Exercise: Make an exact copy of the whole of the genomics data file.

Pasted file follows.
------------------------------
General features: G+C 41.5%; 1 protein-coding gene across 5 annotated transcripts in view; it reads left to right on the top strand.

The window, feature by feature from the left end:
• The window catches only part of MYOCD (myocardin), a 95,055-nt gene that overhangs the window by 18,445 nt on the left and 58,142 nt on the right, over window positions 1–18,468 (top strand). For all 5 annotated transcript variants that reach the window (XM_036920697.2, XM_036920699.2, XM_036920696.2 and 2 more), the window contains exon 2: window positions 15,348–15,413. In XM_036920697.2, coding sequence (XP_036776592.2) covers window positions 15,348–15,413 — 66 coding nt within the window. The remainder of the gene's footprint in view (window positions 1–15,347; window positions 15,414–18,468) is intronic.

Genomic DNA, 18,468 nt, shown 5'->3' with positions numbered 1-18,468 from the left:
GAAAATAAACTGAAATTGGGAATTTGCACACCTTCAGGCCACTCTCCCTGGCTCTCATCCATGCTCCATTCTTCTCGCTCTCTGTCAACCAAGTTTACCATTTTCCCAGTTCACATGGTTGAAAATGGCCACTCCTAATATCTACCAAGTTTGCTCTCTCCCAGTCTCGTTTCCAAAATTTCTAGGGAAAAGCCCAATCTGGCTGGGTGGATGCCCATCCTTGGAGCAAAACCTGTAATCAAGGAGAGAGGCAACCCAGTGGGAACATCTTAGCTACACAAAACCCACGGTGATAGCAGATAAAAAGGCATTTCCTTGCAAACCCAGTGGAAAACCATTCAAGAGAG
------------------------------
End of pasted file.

General features: G+C 41.5%; 1 protein-coding gene across 5 annotated transcripts in view; it reads left to right on the top strand.

The window, feature by feature from the left end:
• The window catches only part of MYOCD (myocardin), a 95,055-nt gene that overhangs the window by 18,445 nt on the left and 58,142 nt on the right, over window positions 1–18,468 (top strand). For all 5 annotated transcript variants that reach the window (XM_036920697.2, XM_036920699.2, XM_036920696.2 and 2 more), the window contains exon 2: window positions 15,348–15,413. In XM_036920697.2, coding sequence (XP_036776592.2) covers window positions 15,348–15,413 — 66 coding nt within the window. The remainder of the gene's footprint in view (window positions 1–15,347; window positions 15,414–18,468) is intronic.

Genomic DNA, 18,468 nt, shown 5'->3' with positions numbered 1-18,468 from the left:
GAAAATAAACTGAAATTGGGAATTTGCACACCTTCAGGCCACTCTCCCTGGCTCTCATCCATGCTCCATTCTTCTCGCTCTCTGTCAACCAAGTTTACCATTTTCCCAGTTCACATGGTTGAAAATGGCCACTCCTAATATCTACCAAGTTTGCTCTCTCCCAGTCTCGTTTCCAAAATTTCTAGGGAAAAGCCCAATCTGGCTGGGTGGATGCCCATCCTTGGAGCAAAACCTGTAATCAAGGAGAGAGGCAACCCAGTGGGAACATCTTAGCTACACAAAACCCACGGTGATAGCAGATAAAAAGGCATTTCCTTGCAAACCCAGTGGAAAACCATTCAAGAGAG